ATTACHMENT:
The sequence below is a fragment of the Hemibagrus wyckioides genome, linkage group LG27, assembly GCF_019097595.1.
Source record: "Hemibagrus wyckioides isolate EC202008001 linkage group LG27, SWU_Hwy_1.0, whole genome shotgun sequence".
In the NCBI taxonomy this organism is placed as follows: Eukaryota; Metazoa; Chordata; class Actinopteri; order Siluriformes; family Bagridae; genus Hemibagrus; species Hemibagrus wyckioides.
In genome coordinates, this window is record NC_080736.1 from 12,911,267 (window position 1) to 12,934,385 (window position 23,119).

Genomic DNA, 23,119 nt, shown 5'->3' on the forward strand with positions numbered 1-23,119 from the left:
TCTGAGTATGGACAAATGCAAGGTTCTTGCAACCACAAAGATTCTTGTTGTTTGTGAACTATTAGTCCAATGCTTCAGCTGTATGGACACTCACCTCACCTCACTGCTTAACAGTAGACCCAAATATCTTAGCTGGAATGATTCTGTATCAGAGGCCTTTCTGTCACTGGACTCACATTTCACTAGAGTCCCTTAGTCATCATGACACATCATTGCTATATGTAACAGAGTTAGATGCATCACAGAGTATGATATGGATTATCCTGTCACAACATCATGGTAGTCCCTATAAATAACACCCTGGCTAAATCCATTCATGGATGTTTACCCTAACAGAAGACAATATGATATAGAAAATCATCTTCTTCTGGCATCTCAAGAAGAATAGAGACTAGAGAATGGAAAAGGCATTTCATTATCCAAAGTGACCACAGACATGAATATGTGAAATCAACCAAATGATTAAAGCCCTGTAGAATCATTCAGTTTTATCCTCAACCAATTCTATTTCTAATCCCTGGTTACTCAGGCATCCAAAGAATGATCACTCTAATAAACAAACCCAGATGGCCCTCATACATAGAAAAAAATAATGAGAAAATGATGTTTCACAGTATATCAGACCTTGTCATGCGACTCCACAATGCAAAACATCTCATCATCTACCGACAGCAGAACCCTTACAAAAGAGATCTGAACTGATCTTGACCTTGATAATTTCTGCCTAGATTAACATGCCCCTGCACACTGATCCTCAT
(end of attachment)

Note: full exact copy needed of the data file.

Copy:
The sequence below is a fragment of the Hemibagrus wyckioides genome, linkage group LG27, assembly GCF_019097595.1.
Source record: "Hemibagrus wyckioides isolate EC202008001 linkage group LG27, SWU_Hwy_1.0, whole genome shotgun sequence".
In the NCBI taxonomy this organism is placed as follows: Eukaryota; Metazoa; Chordata; class Actinopteri; order Siluriformes; family Bagridae; genus Hemibagrus; species Hemibagrus wyckioides.
In genome coordinates, this window is record NC_080736.1 from 12,911,267 (window position 1) to 12,934,385 (window position 23,119).

Genomic DNA, 23,119 nt, shown 5'->3' on the forward strand with positions numbered 1-23,119 from the left:
TCTGAGTATGGACAAATGCAAGGTTCTTGCAACCACAAAGATTCTTGTTGTTTGTGAACTATTAGTCCAATGCTTCAGCTGTATGGACACTCACCTCACCTCACTGCTTAACAGTAGACCCAAATATCTTAGCTGGAATGATTCTGTATCAGAGGCCTTTCTGTCACTGGACTCACATTTCACTAGAGTCCCTTAGTCATCATGACACATCATTGCTATATGTAACAGAGTTAGATGCATCACAGAGTATGATATGGATTATCCTGTCACAACATCATGGTAGTCCCTATAAATAACACCCTGGCTAAATCCATTCATGGATGTTTACCCTAACAGAAGACAATATGATATAGAAAATCATCTTCTTCTGGCATCTCAAGAAGAATAGAGACTAGAGAATGGAAAAGGCATTTCATTATCCAAAGTGACCACAGACATGAATATGTGAAATCAACCAAATGATTAAAGCCCTGTAGAATCATTCAGTTTTATCCTCAACCAATTCTATTTCTAATCCCTGGTTACTCAGGCATCCAAAGAATGATCACTCTAATAAACAAACCCAGATGGCCCTCATACATAGAAAAAAATAATGAGAAAATGATGTTTCACAGTATATCAGACCTTGTCATGCGACTCCACAATGCAAAACATCTCATCATCTACCGACAGCAGAACCCTTACAAAAGAGATCTGAACTGATCTTGACCTTGATAATTTCTGCCTAGATTAACATGCCCCTGCACACTGATCCTCAT